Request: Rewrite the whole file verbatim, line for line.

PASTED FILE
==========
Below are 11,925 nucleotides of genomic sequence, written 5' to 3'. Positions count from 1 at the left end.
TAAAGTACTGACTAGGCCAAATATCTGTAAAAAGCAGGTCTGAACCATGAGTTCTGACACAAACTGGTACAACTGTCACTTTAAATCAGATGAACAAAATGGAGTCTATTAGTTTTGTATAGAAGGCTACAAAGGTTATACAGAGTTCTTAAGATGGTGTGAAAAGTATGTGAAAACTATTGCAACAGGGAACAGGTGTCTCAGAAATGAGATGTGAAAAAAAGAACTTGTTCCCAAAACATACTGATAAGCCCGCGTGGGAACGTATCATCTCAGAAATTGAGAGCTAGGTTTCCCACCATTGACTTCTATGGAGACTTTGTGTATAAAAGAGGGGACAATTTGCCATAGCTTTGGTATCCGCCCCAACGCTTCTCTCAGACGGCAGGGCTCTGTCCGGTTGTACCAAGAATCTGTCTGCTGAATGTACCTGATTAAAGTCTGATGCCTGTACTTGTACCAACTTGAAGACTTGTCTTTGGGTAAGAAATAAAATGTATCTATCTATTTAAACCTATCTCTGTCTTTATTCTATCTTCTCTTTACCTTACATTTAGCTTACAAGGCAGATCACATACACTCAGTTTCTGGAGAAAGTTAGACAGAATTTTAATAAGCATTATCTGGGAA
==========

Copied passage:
Below are 11,925 nucleotides of genomic sequence, written 5' to 3'. Positions count from 1 at the left end.
TAAAGTACTGACTAGGCCAAATATCTGTAAAAAGCAGGTCTGAACCATGAGTTCTGACACAAACTGGTACAACTGTCACTTTAAATCAGATGAACAAAATGGAGTCTATTAGTTTTGTATAGAAGGCTACAAAGGTTATACAGAGTTCTTAAGATGGTGTGAAAAGTATGTGAAAACTATTGCAACAGGGAACAGGTGTCTCAGAAATGAGATGTGAAAAAAAGAACTTGTTCCCAAAACATACTGATAAGCCCGCGTGGGAACGTATCATCTCAGAAATTGAGAGCTAGGTTTCCCACCATTGACTTCTATGGAGACTTTGTGTATAAAAGAGGGGACAATTTGCCATAGCTTTGGTATCCGCCCCAACGCTTCTCTCAGACGGCAGGGCTCTGTCCGGTTGTACCAAGAATCTGTCTGCTGAATGTACCTGATTAAAGTCTGATGCCTGTACTTGTACCAACTTGAAGACTTGTCTTTGGGTAAGAAATAAAATGTATCTATCTATTTAAACCTATCTCTGTCTTTATTCTATCTTCTCTTTACCTTACATTTAGCTTACAAGGCAGATCACATACACTCAGTTTCTGGAGAAAGTTAGACAGAATTTTAATAAGCATTATCTGGGAA